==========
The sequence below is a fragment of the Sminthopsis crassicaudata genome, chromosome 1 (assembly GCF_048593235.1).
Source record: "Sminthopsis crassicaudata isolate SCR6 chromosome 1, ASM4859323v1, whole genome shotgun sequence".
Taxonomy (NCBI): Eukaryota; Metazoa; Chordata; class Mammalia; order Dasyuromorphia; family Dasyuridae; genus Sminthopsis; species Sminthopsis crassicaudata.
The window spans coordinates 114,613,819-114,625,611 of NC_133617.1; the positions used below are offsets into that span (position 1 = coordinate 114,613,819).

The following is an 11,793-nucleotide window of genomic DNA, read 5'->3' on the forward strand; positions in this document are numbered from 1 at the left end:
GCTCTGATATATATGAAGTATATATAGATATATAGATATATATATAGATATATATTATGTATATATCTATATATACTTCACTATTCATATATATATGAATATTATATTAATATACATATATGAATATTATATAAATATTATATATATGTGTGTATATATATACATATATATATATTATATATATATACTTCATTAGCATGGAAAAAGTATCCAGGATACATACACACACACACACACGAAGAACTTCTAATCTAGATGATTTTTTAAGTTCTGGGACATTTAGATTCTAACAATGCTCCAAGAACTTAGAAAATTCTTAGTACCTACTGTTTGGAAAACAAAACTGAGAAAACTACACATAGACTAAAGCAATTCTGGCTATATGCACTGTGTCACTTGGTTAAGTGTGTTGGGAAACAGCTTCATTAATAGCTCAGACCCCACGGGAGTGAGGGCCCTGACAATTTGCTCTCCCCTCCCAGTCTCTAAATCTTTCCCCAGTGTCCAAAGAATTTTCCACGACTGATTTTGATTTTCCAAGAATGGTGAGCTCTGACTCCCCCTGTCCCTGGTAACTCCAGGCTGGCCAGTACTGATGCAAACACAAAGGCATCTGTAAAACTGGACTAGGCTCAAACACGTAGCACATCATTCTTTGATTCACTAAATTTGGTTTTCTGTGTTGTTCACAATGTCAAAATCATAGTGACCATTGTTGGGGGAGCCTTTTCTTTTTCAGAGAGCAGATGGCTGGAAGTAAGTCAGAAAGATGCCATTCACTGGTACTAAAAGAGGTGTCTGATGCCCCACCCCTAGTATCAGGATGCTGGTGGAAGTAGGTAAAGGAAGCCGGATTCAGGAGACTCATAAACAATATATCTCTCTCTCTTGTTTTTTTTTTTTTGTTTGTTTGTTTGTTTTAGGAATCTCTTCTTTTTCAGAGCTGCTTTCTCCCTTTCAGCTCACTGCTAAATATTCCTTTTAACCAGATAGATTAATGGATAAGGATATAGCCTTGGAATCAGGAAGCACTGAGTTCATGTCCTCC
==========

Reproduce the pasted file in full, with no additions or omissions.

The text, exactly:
The sequence below is a fragment of the Sminthopsis crassicaudata genome, chromosome 1 (assembly GCF_048593235.1).
Source record: "Sminthopsis crassicaudata isolate SCR6 chromosome 1, ASM4859323v1, whole genome shotgun sequence".
Taxonomy (NCBI): Eukaryota; Metazoa; Chordata; class Mammalia; order Dasyuromorphia; family Dasyuridae; genus Sminthopsis; species Sminthopsis crassicaudata.
The window spans coordinates 114,613,819-114,625,611 of NC_133617.1; the positions used below are offsets into that span (position 1 = coordinate 114,613,819).

The following is an 11,793-nucleotide window of genomic DNA, read 5'->3' on the forward strand; positions in this document are numbered from 1 at the left end:
GCTCTGATATATATGAAGTATATATAGATATATAGATATATATATAGATATATATTATGTATATATCTATATATACTTCACTATTCATATATATATGAATATTATATTAATATACATATATGAATATTATATAAATATTATATATATGTGTGTATATATATACATATATATATATTATATATATATACTTCATTAGCATGGAAAAAGTATCCAGGATACATACACACACACACACACGAAGAACTTCTAATCTAGATGATTTTTTAAGTTCTGGGACATTTAGATTCTAACAATGCTCCAAGAACTTAGAAAATTCTTAGTACCTACTGTTTGGAAAACAAAACTGAGAAAACTACACATAGACTAAAGCAATTCTGGCTATATGCACTGTGTCACTTGGTTAAGTGTGTTGGGAAACAGCTTCATTAATAGCTCAGACCCCACGGGAGTGAGGGCCCTGACAATTTGCTCTCCCCTCCCAGTCTCTAAATCTTTCCCCAGTGTCCAAAGAATTTTCCACGACTGATTTTGATTTTCCAAGAATGGTGAGCTCTGACTCCCCCTGTCCCTGGTAACTCCAGGCTGGCCAGTACTGATGCAAACACAAAGGCATCTGTAAAACTGGACTAGGCTCAAACACGTAGCACATCATTCTTTGATTCACTAAATTTGGTTTTCTGTGTTGTTCACAATGTCAAAATCATAGTGACCATTGTTGGGGGAGCCTTTTCTTTTTCAGAGAGCAGATGGCTGGAAGTAAGTCAGAAAGATGCCATTCACTGGTACTAAAAGAGGTGTCTGATGCCCCACCCCTAGTATCAGGATGCTGGTGGAAGTAGGTAAAGGAAGCCGGATTCAGGAGACTCATAAACAATATATCTCTCTCTCTTGTTTTTTTTTTTTTGTTTGTTTGTTTGTTTTAGGAATCTCTTCTTTTTCAGAGCTGCTTTCTCCCTTTCAGCTCACTGCTAAATATTCCTTTTAACCAGATAGATTAATGGATAAGGATATAGCCTTGGAATCAGGAAGCACTGAGTTCATGTCCTCC